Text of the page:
Feb 24, 2022Cold Temps Not Enough to Deter Pests
(Sponsored) Much of the Southeast experienced temperatures at or below freezing for extended periods with snowfall as far south as Georgia this winter. But that alone won’t be enough to hold back insect pests as temperatures warm.
“As we are coming out of winter and into spring, our insect pest populations are increasing,” says Edward Frick, sales representative with Coastal AgroBusiness in Monetta, South Carolina. “Our first insecticide sprays may vary by four to six weeks from year to year depending on winter temperatures, but the insects are coming.”
Of particular concern to his vegetable-growing customers are thrips, worms, diamondback moth and spotted wing drosophila.
“As we transition from spring to summer, daytime temperatures consistently in the upper 70s and the 80s, and nighttime highs in the 50s and 60s will trigger pest movement, especially for thrips,” Frick says. “Sometimes that can happen the first of April, but some years it can be the middle of May.”
Although pest pressure for his grower-customers peaks in mid-July, Frick says most insect pest populations are reaching treatable levels by sometime in June. “Our pest pressure does not seem to be connected to either cold or warm winters,” he says.
Several of his growers operate farms in Georgia and Florida as well as South Carolina and are able to monitor pest populations as they move north into the Carolinas.
“Late April or early May is when that first wave of thrips usually hits,” Frick says. “If we have a warm winter, they move even quicker to South Carolina.”
Frick estimates a three- to four-week difference between when thrips reach treatment thresholds in Florida and south Georgia and when they hit those levels in South Carolina.
“We are all fighting the same pests,” he says.
Frick recommends timely sprays of Radiant® SC insecticide to adequately control thrips in fruiting vegetables such as peppers and tomatoes.
“Thrips can really scar up a pepper or tomato,” he says. “In addition to providing good control, Radiant offers shorter preharvest and reentry intervals compared with competing products.”
Other advantageous product attributes Frick sees are minimized impact on beneficials and an expansive list of both labeled crops and pests controlled. This, he says, is especially important for diversified fruit and vegetable farming operations.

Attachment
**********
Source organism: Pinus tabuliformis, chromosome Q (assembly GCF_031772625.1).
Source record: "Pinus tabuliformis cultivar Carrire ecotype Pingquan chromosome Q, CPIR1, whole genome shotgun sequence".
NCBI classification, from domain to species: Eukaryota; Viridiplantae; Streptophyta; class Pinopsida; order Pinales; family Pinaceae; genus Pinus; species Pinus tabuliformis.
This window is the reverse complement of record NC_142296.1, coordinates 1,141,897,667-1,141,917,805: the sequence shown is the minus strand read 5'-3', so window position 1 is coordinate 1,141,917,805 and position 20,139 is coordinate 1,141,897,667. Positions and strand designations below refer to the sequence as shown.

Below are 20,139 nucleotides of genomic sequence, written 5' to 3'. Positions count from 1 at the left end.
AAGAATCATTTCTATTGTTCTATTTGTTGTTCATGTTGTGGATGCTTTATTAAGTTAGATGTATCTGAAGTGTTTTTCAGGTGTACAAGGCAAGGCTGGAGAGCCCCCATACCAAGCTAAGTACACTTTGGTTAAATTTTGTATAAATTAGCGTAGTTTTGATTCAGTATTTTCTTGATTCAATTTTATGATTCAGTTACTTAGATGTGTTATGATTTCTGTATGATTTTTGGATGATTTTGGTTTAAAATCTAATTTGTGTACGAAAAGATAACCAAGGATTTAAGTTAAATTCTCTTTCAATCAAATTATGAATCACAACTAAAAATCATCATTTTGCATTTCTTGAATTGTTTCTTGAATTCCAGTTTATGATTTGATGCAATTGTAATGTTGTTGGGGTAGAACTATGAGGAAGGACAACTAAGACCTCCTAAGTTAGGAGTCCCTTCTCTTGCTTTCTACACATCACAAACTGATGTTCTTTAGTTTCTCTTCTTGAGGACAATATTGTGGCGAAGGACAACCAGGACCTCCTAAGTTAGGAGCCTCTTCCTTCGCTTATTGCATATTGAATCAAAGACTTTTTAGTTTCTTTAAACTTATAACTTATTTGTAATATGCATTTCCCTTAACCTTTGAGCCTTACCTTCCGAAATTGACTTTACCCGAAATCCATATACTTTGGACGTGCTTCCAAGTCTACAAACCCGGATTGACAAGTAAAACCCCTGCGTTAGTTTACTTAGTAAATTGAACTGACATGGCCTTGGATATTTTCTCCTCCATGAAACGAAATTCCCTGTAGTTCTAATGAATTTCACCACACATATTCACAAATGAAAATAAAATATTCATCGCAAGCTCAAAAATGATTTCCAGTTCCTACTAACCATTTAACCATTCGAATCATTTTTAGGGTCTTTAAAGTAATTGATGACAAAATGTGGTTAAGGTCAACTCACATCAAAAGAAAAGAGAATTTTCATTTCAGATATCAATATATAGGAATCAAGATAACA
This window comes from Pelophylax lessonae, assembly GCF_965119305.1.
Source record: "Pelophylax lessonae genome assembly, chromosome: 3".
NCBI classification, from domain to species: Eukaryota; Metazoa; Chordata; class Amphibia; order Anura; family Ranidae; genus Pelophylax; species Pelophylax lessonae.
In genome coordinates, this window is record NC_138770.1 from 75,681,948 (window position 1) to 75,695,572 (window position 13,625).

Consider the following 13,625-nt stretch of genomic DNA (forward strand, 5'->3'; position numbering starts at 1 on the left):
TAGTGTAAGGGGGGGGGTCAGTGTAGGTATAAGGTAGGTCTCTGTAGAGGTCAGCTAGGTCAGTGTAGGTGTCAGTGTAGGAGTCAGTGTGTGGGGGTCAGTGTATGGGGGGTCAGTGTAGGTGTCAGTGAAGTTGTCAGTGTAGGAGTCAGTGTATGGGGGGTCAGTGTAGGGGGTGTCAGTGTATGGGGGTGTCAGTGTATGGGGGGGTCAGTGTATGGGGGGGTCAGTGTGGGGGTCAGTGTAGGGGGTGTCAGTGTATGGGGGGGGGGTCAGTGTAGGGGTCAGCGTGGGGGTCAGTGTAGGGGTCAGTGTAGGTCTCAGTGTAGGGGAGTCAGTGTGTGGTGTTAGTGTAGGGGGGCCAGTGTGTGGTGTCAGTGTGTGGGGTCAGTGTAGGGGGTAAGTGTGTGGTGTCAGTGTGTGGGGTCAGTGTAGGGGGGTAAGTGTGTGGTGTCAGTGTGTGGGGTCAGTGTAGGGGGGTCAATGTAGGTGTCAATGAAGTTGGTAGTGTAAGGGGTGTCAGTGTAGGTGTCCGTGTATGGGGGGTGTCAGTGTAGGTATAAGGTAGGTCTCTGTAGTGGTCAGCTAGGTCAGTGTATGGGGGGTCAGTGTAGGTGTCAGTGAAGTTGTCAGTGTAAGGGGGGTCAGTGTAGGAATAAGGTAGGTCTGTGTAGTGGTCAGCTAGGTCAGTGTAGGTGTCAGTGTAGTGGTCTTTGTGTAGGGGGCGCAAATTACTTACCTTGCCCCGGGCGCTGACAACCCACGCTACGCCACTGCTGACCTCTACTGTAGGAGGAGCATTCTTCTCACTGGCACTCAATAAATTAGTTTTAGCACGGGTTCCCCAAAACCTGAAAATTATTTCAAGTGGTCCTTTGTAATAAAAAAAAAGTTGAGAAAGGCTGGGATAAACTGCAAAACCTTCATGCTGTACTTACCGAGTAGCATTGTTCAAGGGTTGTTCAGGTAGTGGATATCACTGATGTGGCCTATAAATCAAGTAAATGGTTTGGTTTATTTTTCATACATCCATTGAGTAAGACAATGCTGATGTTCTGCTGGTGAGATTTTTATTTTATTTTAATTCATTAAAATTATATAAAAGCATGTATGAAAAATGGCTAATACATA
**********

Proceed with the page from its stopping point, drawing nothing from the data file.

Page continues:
While timing spotted wing drosophila and diamondback moth movement is more difficult to pin down, Frick says the first treatments in his area are generally between May and June.
“Even years with colder-than-normal winters don’t seem to stop them from coming early,” Frick says.
Often, he says, full moons and warmer temperatures will coincide with that first moth flight, especially for diamondback moth.
“If you see one diamondback moth in the field, you are spraying,” he says. “And Radiant still has activity on diamondback moth. A lot of modes of action have developed resistance, but Radiant is still one of the few that continues to provide control. Radiant also provides really good control of spotted wing drosophila.”
No matter the pest, Frick believes crop scouting and rotating modes of action are critical to successful long-term crop and yield protection.
“Field scouting is especially important with our high-value crops. So is picking the right product,” Frick says. “Rotating modes of action is critical to controlling resistance development. We’ve got to protect the chemistry we have left.”
A hands-on sales representative, Frick says helping scout fields is a service he provides his customers. “It makes a difference because our growers are trusting us to make the right product recommendations for their fields.”
Learn how you can prepare for pests this season at radiantsc.corteva.us.
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